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Battle of Kandahar
Part of the War in Afghanistan
DateOctober 7, 2001
LocationIn and around Kandahar, Afghanistan
Result Successful American airstrikes in the city, Taliban strengthening position within city.
Reinforcement of Taliban forces, leads to Fall of Kandahar
United States
 United Kingdom
Commanders and leaders
Tommy Franks Mullah Omar
Unknown 1,000+ (est.)
Casualties and losses
Unknown Unknown

The 2001 Battle of Kandahar was a series of military operations conducted in and around Kandahar, Afghanistan, during October 2001, as part of the start of the United States' military operations in Afghanistan.


Following the 2001 September 11 attacks, the United States and its allies launched the global War on Terror, starting with assaults on key Taliban positions within Afghanistan.

On October 7, 2001, at 6:30 pm local time, the first wave of attack against the Taliban was launched. A group of United States Air Force (USAF) bombers consisting of five B-1s and ten B-52s took off from Diego Garcia in the Indian Ocean. They were complemented by twenty-five United States Navy (USN) F-14s and F/A-18s strike aircraft from the aircraft carriers USS Carl Vinson and USS Enterprise in the North Arabian Sea.[1] The Royal Air Force (RAF) and USAF provided L-1011s, KC-135 and KC-10s to supply en route aerial refuelings to the USN aircraft.[2] Flown in from Whiteman Air Force Base, Missouri, two B-2 Spirits also participated in the attack, as did the EA-6B Prowler electronic warfare aircraft.[3]

At 9:00 pm, USN, USAF, and Royal Navy (RN) forces launched several salvos totaling fifty Tomahawk cruise missiles against Taliban military and communications facilities and suspected terrorist training camps.[2] The timing was chosen to coincide with the arrival of the strike aircraft, which dropped a variety of bombs including Mk 82s, JDAMs, AGM-84s, AGM-154s and laser-guided bombs.[2] According to in-country sources reporting to CNN, targets within Kandahar included Taliban strongholds, as well as the houses of Arab foreigners who worked with the Taliban regime. One of the primary targets for the airstrike in Kandahar was Mullah Omar.[4] The attacking aircraft were met with sporadic fire from Taliban anti-aircraft artillery batteries and surface-to-air missiles.[5] The U.S. considered the attacks, conducted against the cities of Kabul, Jalalabad and Herat, to be successful as the goal of neutralizing the Taliban's air defense was met.[6]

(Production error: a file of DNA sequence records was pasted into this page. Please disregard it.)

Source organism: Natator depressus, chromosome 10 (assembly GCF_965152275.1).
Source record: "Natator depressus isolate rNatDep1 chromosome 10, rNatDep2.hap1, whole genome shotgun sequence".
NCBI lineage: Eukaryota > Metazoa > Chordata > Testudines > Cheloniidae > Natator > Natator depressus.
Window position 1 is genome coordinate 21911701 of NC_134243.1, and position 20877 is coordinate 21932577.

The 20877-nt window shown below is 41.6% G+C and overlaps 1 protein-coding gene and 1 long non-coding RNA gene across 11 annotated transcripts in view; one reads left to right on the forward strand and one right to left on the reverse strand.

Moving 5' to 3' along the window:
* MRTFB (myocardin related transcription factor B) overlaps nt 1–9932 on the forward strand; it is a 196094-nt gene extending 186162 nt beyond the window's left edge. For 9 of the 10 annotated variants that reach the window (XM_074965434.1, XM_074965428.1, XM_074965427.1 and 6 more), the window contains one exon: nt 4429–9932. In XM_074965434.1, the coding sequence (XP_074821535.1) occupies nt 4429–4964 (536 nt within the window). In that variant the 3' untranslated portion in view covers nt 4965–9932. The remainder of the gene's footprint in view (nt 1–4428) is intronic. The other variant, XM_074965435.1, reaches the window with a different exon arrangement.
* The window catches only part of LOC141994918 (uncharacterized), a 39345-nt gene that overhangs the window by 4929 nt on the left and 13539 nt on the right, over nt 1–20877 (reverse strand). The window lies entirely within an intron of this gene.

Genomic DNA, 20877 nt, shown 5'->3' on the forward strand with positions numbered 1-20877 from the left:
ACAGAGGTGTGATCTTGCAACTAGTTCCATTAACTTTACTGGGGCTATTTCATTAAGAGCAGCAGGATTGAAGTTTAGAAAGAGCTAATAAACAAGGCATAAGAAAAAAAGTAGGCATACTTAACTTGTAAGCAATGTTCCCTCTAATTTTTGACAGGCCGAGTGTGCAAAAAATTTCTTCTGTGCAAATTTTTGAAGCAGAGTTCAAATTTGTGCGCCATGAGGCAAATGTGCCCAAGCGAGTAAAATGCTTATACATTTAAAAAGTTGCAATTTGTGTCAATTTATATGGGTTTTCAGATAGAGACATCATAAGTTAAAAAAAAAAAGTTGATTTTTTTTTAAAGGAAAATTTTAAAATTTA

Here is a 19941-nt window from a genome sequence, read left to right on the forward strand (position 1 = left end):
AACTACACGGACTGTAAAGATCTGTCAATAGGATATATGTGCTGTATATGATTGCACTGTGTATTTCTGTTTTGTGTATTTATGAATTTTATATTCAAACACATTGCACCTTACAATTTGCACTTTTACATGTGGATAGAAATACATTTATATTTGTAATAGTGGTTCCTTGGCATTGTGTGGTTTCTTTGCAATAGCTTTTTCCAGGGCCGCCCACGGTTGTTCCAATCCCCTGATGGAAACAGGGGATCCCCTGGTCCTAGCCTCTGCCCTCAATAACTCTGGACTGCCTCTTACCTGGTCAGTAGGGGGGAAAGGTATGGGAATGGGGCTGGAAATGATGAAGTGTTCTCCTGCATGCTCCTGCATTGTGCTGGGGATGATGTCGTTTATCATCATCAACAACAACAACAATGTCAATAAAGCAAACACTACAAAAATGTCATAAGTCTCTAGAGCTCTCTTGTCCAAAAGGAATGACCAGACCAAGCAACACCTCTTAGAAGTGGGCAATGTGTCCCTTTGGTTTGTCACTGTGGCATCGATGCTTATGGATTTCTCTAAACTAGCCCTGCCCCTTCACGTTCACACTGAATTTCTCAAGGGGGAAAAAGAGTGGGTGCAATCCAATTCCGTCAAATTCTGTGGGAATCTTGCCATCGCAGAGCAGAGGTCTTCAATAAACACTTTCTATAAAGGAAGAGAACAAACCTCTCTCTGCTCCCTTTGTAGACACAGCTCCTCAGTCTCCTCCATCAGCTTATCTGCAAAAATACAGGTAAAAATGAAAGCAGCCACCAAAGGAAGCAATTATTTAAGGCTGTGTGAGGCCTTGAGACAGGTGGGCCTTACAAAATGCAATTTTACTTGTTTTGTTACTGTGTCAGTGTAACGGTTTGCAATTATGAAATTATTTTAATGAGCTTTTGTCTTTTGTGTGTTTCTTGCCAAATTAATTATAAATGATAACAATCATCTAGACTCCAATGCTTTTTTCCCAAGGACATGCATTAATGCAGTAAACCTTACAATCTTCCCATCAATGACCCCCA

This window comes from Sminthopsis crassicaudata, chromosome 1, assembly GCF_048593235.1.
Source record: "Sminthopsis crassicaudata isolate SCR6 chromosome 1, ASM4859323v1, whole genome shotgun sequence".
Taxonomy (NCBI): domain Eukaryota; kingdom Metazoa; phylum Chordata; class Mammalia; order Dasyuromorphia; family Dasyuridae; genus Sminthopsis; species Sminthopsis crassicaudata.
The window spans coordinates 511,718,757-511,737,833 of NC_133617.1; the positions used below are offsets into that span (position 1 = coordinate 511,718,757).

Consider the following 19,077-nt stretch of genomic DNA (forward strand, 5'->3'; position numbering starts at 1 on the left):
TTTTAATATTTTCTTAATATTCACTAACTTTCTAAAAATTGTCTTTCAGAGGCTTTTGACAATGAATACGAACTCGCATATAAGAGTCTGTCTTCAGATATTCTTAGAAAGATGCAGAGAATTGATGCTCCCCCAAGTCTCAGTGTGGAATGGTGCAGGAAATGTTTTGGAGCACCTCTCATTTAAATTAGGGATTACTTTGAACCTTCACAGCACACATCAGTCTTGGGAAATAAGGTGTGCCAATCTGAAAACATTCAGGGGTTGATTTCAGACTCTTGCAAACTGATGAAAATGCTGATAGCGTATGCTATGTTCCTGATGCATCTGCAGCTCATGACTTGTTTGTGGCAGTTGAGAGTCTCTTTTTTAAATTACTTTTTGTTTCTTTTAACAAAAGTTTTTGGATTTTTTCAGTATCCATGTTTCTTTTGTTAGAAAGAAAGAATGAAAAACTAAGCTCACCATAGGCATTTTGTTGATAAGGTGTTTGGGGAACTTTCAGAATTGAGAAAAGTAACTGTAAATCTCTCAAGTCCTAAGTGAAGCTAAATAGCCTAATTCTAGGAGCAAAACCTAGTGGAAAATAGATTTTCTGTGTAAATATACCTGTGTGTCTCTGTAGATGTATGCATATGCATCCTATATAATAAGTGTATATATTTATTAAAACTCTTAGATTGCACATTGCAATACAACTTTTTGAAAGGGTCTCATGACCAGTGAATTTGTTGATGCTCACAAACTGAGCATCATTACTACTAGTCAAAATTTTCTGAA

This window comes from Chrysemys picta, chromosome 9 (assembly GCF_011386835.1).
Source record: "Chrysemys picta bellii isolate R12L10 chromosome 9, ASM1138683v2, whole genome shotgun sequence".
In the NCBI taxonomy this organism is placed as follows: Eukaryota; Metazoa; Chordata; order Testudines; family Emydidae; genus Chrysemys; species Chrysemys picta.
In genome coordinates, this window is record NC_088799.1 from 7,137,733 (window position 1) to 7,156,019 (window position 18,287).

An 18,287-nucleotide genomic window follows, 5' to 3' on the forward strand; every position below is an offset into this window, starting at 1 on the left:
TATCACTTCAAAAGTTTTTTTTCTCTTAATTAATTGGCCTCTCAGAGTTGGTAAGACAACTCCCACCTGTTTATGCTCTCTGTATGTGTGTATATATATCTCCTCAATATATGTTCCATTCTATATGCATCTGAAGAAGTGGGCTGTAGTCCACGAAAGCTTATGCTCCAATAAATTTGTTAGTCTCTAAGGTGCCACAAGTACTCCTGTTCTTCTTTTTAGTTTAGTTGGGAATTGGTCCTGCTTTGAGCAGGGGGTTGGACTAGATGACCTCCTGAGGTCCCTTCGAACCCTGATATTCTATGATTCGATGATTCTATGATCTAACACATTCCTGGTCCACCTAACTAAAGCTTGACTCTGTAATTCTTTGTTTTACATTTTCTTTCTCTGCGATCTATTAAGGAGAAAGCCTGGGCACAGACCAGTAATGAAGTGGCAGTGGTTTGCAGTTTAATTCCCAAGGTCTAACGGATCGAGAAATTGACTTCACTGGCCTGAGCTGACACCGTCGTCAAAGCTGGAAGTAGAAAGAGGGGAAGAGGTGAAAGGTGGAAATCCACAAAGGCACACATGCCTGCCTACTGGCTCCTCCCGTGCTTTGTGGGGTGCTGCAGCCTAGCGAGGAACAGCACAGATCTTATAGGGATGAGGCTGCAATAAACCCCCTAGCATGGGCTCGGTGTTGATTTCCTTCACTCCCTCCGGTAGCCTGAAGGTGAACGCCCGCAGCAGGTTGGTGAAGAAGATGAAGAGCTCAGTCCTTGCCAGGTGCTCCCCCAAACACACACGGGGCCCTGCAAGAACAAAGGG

To court and provide relief for the Afghan people, food and supplies were dropped into the region. Two C-17 transports delivered 37,500 daily rations by airdrop to refugees inside Afghanistan on the first day of the attack. Relief efforts faced setback, however, from Taliban interference. World Food Programme storehouses in Kandahar were raided and surrendered to Taliban soldiers, who "seized about 7,000 tons of food."[7] Hoping to avoid a backlash by civilians, the USAF deployed an EC-130E propeller aircraft to broadcast a message that the Taliban and its allies were the only targets of the attacks, not civilians.[8]


Following the successful airstrikes against the city, and after rapid setbacks experienced by Taliban forces across the country, much of the military might held directly and indirectly by Mullah Omar was consolidated in the city of Kandahar. On November 18, the United States enlisted the help of Gul Agha Sherzai, an anti-Taliban commander and previous Governor of Kandahar Province. On November 25, the U.S. airlifted a contingent of 750 Marines from the 15th Marine Expeditionary Unit to create a forward base at Camp Rhino,[9] located 100 miles (160 km) south of Kandahar. At this time, the allied commanders were also finalizing the decision to send British paratroopers from the 2nd Battalion, The Parachute Regiment.[10] These events set the stage for the taking of Kandahar and Taliban surrender on December 7.[11]

See also


  1. Lambeth 2005, pp. 78–79.
  2. 2.0 2.1 2.2 Lambeth 2005, p. 80.
  3. Lambeth 2005, pp. 79–80.
  4. "Defense officials: Air operation to last "several days"". CNN. October 7, 2001. Archived from the original on March 8, 2007. Retrieved January 16, 2011. 
  5. Lambeth 2005, p. 84.
  6. Lambeth 2005, pp. 55, 82, 85.
  7. Kaufman, Marc (October 18, 2001). "Taliban Seizes Relief Food, Two Main U.N. Warehouses; Groups Call for Bombing Pause to Deliver Aid".,+2001&author=Marc+Kaufman&pub=The+Washington+Post&desc=Taliban+Seizes+Relief+Food,+Two+Main+U.N.+Warehouses;+Groups+Call+for+Bombing+Pause+to+Deliver+Aid&pqatl=google. Retrieved February 11, 2011. 
  8. Sisk, Richard (October 8, 2001). "U.S. drops bombs, food Relief supplies mixed with attacks in new kind of war". Retrieved February 11, 2011. 
  9. "The United States Army in Afghanistan: Operation Enduring Freedom". U.S. Army Center Of Military History. Retrieved January 16, 2011. 
  10. "Paras on alert for storming of Kandahar". The Daily Telegraph. November 25, 2001. Retrieved January 29, 2011. 
  11. "2001: Taleban surrender Kandahar". BBC. December 7, 2001. 
  • Lambeth, Benjamin S. (2005). Air Power Against Terror: America's Conduct of Operation Enduring Freedom. RAND Corporation. ISBN 0-8330-3724-2. 

External links

Coordinates: 31°37′N 65°43′E / 31.617°N 65.717°E / 31.617; 65.717

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